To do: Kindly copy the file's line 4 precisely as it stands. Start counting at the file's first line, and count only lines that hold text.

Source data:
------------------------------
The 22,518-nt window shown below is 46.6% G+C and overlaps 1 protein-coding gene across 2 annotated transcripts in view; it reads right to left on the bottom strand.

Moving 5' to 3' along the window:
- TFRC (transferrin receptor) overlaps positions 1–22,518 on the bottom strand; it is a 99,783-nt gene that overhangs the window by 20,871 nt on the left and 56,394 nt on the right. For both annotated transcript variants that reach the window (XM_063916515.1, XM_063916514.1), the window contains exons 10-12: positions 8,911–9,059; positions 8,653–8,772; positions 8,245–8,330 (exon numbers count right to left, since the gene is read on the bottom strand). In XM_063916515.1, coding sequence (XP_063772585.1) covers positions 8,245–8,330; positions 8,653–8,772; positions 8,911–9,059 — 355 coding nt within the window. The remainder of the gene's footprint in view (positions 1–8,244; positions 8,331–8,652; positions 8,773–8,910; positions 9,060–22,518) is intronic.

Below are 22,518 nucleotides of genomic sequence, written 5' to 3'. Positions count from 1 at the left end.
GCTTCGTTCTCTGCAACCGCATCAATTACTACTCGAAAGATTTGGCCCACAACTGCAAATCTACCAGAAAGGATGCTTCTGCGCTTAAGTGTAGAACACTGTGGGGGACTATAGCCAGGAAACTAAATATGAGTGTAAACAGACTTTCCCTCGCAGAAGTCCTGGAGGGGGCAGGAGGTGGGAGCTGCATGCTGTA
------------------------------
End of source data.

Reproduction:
Below are 22,518 nucleotides of genomic sequence, written 5' to 3'. Positions count from 1 at the left end.